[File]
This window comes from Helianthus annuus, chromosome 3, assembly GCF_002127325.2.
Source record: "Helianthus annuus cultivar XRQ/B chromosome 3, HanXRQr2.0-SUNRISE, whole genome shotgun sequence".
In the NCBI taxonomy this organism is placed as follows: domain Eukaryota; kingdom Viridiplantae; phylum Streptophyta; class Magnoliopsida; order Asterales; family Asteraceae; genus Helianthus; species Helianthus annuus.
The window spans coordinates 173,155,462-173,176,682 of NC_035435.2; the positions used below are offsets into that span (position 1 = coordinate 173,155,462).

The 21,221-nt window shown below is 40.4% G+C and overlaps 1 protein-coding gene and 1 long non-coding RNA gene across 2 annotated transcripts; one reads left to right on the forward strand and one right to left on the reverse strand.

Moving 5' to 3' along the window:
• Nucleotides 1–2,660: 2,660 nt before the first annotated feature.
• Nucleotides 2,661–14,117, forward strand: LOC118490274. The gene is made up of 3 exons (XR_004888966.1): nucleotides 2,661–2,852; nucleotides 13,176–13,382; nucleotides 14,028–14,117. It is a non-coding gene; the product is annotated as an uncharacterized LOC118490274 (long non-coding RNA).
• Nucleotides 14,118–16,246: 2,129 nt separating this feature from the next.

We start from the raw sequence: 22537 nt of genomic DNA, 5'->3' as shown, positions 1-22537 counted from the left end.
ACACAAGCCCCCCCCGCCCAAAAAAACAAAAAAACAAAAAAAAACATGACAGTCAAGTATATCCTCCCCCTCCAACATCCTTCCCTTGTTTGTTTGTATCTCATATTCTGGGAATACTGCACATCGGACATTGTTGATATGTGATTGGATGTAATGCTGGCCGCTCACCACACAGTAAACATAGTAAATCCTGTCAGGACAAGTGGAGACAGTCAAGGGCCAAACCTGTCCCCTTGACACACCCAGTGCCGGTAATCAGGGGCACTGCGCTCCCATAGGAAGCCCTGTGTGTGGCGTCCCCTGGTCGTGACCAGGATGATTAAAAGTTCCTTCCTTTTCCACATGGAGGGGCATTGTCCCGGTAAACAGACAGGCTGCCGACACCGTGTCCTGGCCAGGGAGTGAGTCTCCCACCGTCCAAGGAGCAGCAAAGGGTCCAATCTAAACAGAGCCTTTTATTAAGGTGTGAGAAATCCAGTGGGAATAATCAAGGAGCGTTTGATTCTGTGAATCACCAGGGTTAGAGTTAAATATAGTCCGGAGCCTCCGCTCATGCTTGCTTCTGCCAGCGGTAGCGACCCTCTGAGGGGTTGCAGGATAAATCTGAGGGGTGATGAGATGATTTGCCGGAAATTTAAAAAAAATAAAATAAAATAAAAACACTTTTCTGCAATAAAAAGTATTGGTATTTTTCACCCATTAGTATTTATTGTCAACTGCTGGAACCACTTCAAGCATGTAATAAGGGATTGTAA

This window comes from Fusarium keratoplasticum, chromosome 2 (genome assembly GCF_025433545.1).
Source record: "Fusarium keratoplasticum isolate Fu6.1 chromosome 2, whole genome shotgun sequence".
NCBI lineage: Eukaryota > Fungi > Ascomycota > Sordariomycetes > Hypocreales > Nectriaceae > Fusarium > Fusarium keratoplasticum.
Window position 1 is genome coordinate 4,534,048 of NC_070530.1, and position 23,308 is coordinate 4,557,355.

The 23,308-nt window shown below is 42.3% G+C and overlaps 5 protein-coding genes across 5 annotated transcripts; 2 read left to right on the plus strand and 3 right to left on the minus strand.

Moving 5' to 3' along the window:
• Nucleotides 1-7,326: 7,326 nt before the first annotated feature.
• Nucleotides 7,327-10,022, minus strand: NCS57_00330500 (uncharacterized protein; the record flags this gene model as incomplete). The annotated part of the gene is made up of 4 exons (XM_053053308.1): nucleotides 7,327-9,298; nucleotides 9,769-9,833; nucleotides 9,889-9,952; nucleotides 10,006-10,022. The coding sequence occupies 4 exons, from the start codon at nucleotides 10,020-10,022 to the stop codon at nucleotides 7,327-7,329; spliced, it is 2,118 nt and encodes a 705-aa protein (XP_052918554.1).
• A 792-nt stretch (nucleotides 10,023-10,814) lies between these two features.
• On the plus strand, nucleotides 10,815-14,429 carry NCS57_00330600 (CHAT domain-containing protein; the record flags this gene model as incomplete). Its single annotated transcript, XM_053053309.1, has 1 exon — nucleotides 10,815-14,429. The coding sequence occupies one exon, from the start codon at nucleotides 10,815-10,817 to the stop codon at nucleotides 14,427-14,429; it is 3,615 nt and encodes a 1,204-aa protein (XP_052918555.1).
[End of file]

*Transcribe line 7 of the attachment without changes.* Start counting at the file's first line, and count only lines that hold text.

• Nucleotides 1–2,660: 2,660 nt before the first annotated feature.